As Main Street businesses follow the rules and guidelines set by state and federal officials to reopen their doors and reimagine their operations, they shouldn’t have to worry day and night about getting sued, too. Yet, evaluating that risk is exactly what’s going through the minds of America’s entrepreneurs: “Even if I follow the rules, will I end up getting sued? What will that cost? Is it even worth it to reopen?”
Congress could and should remedy this.
In a representative democracy, it’s crucial that members of Congress hear from constituents and interest groups about how the bills before the House and Senate can impact Americans, both good and bad, whether the consequences are intentional or unintended. In most cases, trade groups, their members, and their subject matter experts are invaluable partners in the legislative process. But obstruction should not be confused with advocacy, and some special interest groups in Washington derail legislation for selfish reasons and personal gain.
As states continue to safely reopen, employers, health care providers, and state and local leaders are examining ways to get their citizens back to work, all while navigating the ongoing challenges with COVID-19 and working to do so without compromising public health and safety. A few states have passed legislation or taken executive action to ensure their states have implemented commonsense protections so that American job creators and small businesses can have the confidence needed to reopen their places of business and get people back to work without facing frivolous lawsuits. These efforts are supported by citizens and stakeholders alike, including the U.S. Chamber of Commerce, the National Association of Manufacturers, and the National Grocers Association – to name a few.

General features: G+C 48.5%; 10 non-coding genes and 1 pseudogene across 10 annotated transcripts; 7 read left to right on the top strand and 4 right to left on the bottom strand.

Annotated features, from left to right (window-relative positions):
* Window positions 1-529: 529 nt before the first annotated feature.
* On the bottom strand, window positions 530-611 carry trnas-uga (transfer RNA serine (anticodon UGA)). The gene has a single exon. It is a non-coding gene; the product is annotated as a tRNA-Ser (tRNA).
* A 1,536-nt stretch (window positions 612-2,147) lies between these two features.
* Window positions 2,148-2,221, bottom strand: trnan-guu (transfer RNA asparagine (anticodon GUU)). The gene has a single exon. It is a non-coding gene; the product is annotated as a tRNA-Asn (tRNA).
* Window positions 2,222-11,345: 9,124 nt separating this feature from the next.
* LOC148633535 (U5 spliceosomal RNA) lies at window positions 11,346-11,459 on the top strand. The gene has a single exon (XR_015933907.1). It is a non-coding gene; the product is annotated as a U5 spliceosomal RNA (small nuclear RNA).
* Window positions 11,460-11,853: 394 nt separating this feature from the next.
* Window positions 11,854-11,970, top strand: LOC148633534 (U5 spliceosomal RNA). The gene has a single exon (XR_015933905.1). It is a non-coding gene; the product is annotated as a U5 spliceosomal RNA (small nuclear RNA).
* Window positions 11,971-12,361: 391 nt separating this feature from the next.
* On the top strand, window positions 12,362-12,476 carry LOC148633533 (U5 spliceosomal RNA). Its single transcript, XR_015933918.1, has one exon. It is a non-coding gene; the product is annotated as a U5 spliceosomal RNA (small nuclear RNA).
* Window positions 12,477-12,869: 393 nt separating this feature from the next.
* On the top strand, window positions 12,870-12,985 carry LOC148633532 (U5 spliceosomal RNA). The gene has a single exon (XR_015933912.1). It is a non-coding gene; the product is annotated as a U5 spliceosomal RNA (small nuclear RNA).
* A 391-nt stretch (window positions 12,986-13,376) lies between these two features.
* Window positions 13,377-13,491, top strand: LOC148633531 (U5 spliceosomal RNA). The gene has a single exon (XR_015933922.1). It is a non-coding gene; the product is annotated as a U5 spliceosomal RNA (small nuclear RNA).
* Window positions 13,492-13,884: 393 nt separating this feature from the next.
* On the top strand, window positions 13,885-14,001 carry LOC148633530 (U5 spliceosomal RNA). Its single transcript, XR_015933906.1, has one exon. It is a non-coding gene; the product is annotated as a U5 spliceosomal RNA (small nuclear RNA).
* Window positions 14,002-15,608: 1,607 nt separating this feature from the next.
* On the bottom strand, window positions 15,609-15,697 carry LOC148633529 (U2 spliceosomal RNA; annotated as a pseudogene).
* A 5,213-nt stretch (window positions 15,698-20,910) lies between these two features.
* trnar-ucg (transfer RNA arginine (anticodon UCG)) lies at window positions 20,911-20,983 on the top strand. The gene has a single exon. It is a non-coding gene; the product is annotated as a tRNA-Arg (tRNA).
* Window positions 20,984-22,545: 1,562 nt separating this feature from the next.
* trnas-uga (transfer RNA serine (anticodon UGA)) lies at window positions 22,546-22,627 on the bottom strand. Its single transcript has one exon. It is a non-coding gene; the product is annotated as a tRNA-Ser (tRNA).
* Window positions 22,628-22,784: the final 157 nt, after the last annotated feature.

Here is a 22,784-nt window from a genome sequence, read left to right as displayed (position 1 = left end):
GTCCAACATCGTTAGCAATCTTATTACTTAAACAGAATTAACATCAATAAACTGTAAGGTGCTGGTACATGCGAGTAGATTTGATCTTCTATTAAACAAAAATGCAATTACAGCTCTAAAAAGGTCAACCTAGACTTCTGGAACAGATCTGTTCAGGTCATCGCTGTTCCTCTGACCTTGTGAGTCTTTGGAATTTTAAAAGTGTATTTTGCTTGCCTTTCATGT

At the federal level, Senate Majority Leader Mitch McConnell and House Republican Leader Kevin McCarthy have urged inclusion of these simple liability protections in future COVID-19 relief packages. These protections are a critical step to giving businesses the certainty they need to get our country up and running again, but – as we’ve seen time and time again – trial lawyers are rejecting commonsense reforms because of their vested interest in frivolous litigation. The dots aren’t difficult to connect: more lawsuits equal more dollars for the trial bar. Their opposition is not about safety – everyone agrees safety is a top priority. Does it make good business sense for your favorite restaurant to put its customers in danger? Of course not. This is about trial lawyers lining their pockets.
Unfortunately, this isn’t the first time. Part of the trial bar lining their pockets means they have more money to spend on political donations, and they’ve consistently used this political power to stop reforms that would improve and protect the lives of Americans. Just considering the policies within Energy and Commerce’s jurisdiction, they’ve stopped commonsense measures to protect people from asbestos, prevent frivolous medical malpractice lawsuits, ensure access to safe cosmetics, keep the United States as the leader in emerging technology like autonomous vehicles and broadband deployment, and shield consumer information from bad actors by reforming privacy laws.
Now, they’re attempting to stand in the way of safely reopening the economy and getting people across the country back to work. It’s shameful, and it is past time for Congress to stand up to the trial bar and demand they stop obstructing legislation that benefits all Americans. No matter your party affiliation, we should all be able to agree that our country’s future has to be more important than their bottom line.
House and Senate leaders are right to call for commonsense liability protections for job creators, and we should not accept any COVID-19 relief package that does not include these critical provisions.